Tag: videogames

The build succeeded… uh, yes, and…

The phone rings in the heart of the night. A sleepy programmer, tired for an extended period of hard work and long hours, wakes up and after a few attempts picks up the receiver. On the other side the slightly frantic voice of his boss: “Good news. The build succeeded…. oh, yes, and Jimmy has been kidnapped”. In fact, Jimmy (not the real name), a coworker and friend, had been kidnapped by two crooks while he was withdrawing at an ATM a couple of hours earlier. Luckily he was released in the night, naked in open country, but unharmed.
Well, I wasn’t there so I can’t say for sure if the conversation really occurred this way or if it has been “enriched” for the audience. But this situation came to mind recently because I start feeling that it captures quite well some peculiar traits of the videogame industry when compared to the software development industry at large.
In my experience, and surfing the internet also to many other experiences as well (see this, this, or this, or just google for more results), most game development projects turn into a nightmarish run for your life against the deadline. The only certainty is that you and your loved ones are going to pay an exaggeratedly high price for you “making games”.
Family, health, friends, life, nothing matters when confronted with The Game. You can’t plan a vacation with your family, you can’t go to the gym, you can’t be home to be with your children or your wife, but hooray the build has succeeded.
But why? Why has to be like this in the videogame industry? While industry and academia have developed methods and strategies to improve project management relieving workers, reducing risks and improving quality, why the game industry fails so epically to be a saner environment?
Of course every project, regardless of the industry, has to be profitable and economically viable. And the justification I often heard is that if you are late then you can only work longer to hit the target. You have only to agree, but this is just denying the value of planning. Is like to say if you are outdoor and starts raining you can only get wet. Yes. At that point, you don’t have any other option. But a good planner likes to be prepared and would have brought an umbrella.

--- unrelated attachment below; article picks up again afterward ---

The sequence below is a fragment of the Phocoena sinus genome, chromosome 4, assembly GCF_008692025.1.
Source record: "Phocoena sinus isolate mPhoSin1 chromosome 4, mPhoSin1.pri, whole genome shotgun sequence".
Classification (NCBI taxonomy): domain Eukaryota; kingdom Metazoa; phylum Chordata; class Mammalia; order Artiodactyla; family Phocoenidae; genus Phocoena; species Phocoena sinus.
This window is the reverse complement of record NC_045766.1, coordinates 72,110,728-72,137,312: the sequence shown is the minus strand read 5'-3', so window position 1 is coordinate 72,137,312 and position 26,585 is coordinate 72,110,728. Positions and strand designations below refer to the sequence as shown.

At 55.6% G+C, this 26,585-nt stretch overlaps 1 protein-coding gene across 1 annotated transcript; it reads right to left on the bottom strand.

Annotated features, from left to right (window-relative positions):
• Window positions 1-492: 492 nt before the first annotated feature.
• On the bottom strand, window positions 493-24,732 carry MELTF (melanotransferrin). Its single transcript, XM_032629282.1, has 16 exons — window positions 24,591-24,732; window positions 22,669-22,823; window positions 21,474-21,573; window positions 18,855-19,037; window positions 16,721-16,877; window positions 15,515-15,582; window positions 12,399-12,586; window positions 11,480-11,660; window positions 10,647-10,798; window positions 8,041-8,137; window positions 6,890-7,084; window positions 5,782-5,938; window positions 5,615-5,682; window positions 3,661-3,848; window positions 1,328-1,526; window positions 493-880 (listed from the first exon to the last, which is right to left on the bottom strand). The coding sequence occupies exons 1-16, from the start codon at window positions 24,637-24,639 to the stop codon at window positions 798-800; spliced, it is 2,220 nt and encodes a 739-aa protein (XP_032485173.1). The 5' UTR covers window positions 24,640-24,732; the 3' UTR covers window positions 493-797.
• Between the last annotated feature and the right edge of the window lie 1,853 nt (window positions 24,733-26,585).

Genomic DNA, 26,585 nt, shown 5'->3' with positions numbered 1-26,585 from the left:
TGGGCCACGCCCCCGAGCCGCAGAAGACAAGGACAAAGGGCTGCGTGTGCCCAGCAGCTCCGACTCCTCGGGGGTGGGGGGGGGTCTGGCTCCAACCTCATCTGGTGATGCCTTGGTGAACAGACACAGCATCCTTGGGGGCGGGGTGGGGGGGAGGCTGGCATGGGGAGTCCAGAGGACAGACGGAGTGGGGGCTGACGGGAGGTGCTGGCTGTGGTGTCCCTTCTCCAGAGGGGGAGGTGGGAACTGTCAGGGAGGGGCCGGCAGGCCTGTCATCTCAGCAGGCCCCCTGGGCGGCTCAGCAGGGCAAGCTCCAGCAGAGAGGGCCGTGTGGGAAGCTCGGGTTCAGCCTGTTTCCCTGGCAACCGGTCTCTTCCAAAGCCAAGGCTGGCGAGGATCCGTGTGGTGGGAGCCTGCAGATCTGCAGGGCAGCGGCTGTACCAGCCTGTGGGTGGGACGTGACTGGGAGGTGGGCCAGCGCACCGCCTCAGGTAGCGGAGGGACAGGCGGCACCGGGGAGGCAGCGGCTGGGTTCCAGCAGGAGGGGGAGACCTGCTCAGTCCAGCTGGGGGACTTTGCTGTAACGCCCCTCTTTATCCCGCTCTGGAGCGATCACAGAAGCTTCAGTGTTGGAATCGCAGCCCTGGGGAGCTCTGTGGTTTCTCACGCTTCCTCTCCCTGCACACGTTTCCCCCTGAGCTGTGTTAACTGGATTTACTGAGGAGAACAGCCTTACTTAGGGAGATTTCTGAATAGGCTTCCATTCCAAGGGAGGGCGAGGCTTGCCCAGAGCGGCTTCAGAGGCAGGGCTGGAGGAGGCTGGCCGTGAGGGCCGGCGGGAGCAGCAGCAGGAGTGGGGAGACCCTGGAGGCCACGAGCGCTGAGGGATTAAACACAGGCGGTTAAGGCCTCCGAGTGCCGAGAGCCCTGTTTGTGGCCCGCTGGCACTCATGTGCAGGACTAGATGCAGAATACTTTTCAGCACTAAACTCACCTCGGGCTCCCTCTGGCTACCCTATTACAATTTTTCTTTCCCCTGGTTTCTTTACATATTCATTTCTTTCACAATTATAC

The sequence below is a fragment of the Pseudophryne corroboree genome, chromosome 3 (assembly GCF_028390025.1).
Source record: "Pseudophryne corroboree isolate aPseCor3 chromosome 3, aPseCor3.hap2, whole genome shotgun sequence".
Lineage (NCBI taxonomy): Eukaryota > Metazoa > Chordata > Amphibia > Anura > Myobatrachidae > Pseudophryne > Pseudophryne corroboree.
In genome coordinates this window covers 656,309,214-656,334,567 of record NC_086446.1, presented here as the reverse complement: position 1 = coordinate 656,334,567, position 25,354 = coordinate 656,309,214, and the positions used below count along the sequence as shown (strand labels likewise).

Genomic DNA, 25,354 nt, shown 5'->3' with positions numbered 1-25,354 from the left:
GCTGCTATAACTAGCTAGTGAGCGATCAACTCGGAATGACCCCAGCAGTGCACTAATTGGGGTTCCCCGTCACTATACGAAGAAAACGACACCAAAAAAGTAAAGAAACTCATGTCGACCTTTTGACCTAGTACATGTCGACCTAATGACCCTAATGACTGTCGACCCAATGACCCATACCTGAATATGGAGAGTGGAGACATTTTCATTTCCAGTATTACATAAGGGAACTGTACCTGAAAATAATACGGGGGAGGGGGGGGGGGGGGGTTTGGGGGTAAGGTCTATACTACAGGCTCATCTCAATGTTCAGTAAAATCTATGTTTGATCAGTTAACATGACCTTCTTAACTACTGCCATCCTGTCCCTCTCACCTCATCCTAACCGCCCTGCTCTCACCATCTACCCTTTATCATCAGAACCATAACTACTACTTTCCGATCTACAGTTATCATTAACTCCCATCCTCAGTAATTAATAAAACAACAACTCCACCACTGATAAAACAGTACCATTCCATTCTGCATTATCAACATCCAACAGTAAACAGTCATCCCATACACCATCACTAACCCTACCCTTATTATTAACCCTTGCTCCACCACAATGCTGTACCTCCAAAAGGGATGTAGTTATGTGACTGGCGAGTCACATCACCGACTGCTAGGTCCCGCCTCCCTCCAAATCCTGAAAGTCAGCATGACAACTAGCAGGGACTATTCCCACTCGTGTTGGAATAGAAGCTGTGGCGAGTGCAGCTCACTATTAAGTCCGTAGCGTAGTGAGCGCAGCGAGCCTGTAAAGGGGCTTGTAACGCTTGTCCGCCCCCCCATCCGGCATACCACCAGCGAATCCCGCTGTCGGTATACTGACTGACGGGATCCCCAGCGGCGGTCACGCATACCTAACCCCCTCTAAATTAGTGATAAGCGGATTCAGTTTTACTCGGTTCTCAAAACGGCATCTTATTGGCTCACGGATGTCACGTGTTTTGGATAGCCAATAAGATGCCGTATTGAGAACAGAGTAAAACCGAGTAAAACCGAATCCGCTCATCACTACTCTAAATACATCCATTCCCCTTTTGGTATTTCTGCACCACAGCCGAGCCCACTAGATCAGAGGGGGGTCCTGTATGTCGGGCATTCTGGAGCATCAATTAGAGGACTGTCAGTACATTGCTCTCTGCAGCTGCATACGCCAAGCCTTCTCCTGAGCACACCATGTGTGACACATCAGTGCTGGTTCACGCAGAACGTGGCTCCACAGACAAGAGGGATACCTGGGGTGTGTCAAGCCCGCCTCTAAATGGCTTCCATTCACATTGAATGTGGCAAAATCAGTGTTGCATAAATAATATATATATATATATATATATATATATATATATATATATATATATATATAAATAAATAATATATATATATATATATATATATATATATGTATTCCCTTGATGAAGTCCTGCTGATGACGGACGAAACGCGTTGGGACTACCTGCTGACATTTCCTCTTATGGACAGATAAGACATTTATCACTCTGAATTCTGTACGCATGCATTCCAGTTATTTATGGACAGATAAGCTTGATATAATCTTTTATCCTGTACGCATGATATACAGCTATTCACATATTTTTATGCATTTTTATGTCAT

As any project management book will tell you, projects are defined by three variables – time, resources, quality. Time is, well calendar time needed to complete the project. Resources are the people working on the project and their tools. Quality is the quality of the product that can also be seen as a list of features.
Of these variables only two can be set, the other one is given. That is, you can set the target quality and the time, but then the resources count is derived and cannot be forced. If you attempt to fix all three variables, then the project will be understaffed or late or shoddy, possibly all three.
The agile process doesn’t do any magic, it is just chopping the project into smaller projects with more flexibility on the feature list. A sane agile project will scrap features that don’t fit into the iteration and those that add the least value to the project. This is known also as de-scoping and it is something that I found extremely hard to do on a game project planning.
My impression is that, aside from the basic mismanagement, in the process of developing a game too much passion and too strong emotions are involved. It is not just being passionate about your own work, it is something more akin to religious devotion. In my past experience, people had a brawl because of the misappreciation of an artist’s work.
So, if the videogame is, after all, a work of art and art is about emotions and feelings, is it possible to make games and work in a sane environment?

next next next gen